1. Mozart ['moutsa:t], Wolfgang Amadeus (1756-1791), an Austrian composer
2. The story of Don Giovanni is based on a 14th century Spanish legend. It has been dramatized by a number of famous playwrights, the first being Tirso de Molina in the 16th century.
Moliere and Goldoni used the story as a subject for plays, and later Byron wrote his famous poem "Don Juan".
3. Tirso de Molina ['tirsou dei тэ'П:пз] (1571P-1648), a Spanish dramatist
4. Moliere ['moliea] (1622-1673), pseudonym of Jean Baptiste Poquelin, a French actor and dramatist
5. Goldoni [gol'dount] Carlo (1707-1793), an Italian dramatist
6. Mozart's opera "The Marriage of Figaro" continues the story begun in Rossini's "The Barber of Seville" both based on plays by Beaumarchais.
7. Haydn [haidn] Franz Joseph (1732-1809), an Austrian composer
8. Handel ['hændl] George Frederik (1685-1759), a British (German-born) composer
9. Bach [ba:x(k)] Johann Sebastian (1685-1750), a German organist and composer
10. Gluck [glu:k] Christoph Willibald (1714-1787), a German composer
1. Sentences with while-clauses
a) Mozart saw the opera as the tragedy of the Don ..., while Da Ponte was determined to write a comedy of intrigue.
The conjunction while may have the meaning of but in contrast- в то же время, тогда как, а.
In this meaning it is synonymous with whereas.
|She is always grumbling, while (whereas) he is always cheerful.
||Она всегда ворчит, а он всегда весел.
The use of tense forms in such sentences is determined by general rules.
b) ... he asked her to prepare some punch to keep him away while he wrote the overture.
... he could only go on while Constanze was speaking.
The conjunction while may also introduce subordinate clauses of time. It has the meaning of during the time that, for'as long as, at that same time as - пока, в то время как, когда.
In complex sentences with a даШе-clause we generally find the following combinations of forms:
|the Past Indefinite
||The Past Indefinite or
||The Past Continuous
The combination of forms may express different time relations between the actions of the clauses.
1) The actions may be fully simultaneous.
|He continued his work while she had breakfast.
||Он продолжал работу, в то время как она завтракала.
|She sat still as a statue while he was playing the prelude.
||Она сидела неподвижно, как статуя, пока он играл прелюдию.
2) The actions may be partially simultaneous. In this case the action of the subordinate clause serves as a background for the action of the principal clause which is a shorter completed action.
|While he stood irresolute, the door opened and his uncle came in.
||Пока он стоял в нерешительности, дверь отворилась и вошел его дядя.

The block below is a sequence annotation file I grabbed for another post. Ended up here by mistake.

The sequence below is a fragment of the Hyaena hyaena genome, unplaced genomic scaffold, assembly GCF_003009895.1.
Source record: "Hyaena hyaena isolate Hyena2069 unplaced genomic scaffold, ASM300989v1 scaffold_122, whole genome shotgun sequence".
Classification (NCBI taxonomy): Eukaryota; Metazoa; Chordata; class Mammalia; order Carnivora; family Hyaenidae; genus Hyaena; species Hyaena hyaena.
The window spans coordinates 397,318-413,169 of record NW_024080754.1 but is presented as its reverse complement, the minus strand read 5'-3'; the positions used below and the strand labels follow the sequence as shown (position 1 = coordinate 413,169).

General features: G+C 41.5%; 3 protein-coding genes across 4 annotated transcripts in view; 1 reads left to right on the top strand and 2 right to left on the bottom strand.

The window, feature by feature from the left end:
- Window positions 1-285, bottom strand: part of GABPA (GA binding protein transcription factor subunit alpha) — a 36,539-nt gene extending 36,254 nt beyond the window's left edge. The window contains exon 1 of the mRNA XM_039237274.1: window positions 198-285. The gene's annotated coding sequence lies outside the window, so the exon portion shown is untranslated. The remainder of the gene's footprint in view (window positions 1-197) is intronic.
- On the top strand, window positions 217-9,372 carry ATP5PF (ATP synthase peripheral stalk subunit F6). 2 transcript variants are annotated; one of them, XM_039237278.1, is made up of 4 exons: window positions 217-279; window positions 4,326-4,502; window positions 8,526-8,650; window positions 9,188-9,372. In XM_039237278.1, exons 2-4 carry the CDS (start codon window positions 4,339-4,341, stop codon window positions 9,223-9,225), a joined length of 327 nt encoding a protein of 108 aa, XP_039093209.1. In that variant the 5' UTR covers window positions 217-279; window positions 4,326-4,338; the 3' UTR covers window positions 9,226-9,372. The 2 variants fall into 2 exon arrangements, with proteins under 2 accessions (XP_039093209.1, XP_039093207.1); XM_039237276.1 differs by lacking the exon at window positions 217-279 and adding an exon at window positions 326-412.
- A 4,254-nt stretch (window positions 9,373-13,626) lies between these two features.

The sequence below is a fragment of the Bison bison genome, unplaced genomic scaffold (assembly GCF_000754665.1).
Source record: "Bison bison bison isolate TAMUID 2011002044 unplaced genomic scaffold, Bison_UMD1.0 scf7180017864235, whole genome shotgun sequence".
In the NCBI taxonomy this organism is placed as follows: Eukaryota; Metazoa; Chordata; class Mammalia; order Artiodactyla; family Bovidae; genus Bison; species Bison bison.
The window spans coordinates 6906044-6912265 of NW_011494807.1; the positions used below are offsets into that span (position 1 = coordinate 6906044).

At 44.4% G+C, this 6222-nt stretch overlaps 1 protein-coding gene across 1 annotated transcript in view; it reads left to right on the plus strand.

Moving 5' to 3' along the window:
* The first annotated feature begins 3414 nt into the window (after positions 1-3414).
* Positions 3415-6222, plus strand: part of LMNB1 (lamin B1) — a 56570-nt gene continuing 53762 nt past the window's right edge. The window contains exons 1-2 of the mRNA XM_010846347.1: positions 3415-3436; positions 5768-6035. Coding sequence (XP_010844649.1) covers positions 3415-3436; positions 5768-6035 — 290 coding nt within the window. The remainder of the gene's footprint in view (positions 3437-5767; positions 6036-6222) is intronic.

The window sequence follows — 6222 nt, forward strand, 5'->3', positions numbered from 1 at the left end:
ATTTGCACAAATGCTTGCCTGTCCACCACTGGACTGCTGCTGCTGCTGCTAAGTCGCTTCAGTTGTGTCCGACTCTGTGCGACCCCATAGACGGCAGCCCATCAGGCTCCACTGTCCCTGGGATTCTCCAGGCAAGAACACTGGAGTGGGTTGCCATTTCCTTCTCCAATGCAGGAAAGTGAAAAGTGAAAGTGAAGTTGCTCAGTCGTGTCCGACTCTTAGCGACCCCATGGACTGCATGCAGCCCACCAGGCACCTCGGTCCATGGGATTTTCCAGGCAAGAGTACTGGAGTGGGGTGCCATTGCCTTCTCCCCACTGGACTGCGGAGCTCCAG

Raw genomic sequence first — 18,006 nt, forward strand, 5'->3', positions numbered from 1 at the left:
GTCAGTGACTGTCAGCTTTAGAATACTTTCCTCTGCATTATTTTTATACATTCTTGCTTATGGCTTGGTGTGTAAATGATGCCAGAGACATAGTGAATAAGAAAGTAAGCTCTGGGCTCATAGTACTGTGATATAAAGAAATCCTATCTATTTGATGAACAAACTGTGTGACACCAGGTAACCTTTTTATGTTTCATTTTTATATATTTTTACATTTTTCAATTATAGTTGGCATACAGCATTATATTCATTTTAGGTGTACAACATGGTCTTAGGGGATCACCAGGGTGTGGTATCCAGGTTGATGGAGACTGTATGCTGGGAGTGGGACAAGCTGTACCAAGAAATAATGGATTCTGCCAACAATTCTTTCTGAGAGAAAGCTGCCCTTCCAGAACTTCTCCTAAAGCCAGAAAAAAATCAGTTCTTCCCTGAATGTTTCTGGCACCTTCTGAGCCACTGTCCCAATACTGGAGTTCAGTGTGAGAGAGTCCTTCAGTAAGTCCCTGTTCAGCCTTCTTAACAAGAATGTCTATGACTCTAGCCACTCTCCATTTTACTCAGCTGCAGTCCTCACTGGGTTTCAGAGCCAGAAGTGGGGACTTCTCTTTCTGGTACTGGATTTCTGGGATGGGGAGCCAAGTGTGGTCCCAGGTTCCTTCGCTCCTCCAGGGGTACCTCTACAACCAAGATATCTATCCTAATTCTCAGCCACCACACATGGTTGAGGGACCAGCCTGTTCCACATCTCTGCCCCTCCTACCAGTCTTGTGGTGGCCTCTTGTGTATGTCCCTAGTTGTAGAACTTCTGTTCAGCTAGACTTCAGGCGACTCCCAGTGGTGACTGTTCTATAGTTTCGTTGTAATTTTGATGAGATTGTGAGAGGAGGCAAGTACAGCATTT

|She tore her dress while she was changing.
||Она порвала платье, когда переодевалась.
2. Gerund as Adverbial Modifier of Time (Prep + Gerund)
... he had wanted to hear how the Commandant's scenes sounded before introducing his music thematically into the overture.
The gerund can serve as an adverbial modifier of time. In this function it is preceded by the prepositions before, after and on.
Before indicates that the action expressed by the gerund follows that of the predicate verb and is usually placed after the predicate verb.
|Erik hesitated a moment or two. before answering.
||Эрик колебался минуту-другую, прежде чем ответить.
After indicates that the action expressed by the gerund precedes the action expressed by the predicate verb.
|After staying away eighteen years he felt a stranger in the town.
||После восемнадцатилетнего отсутствия он чувствовал себя чужим в городе.
On expresses the same relations as after. But it emphasizes the idea of immediate succession of the two actions.
|On arriving at the cottage she found it locked.
||Подойдя к дому, она обнаружила, что он закрыт.
The gerund introduced by after and on is usually placed before the predicate verb.
Note: Participle I can also be used in the function of an adverbial modifier of time. It generally denotes an action simultaneous with that of the predicate verb.
|Crossing the street to catch his bus, he saw his sister drive by.
||Переходя улицу к автобусной остановке, он увидел, как мимо проехала сестра.
Yet if both the predicate verb and Participle I are expressed by terminative verbs, the action of the participle precedes that of the predicate verb.
|Turning to her, the boy remarked, "It's been a nice day."
||Обернувшись к ней, мальчик сказал: "Это был прекрасный день".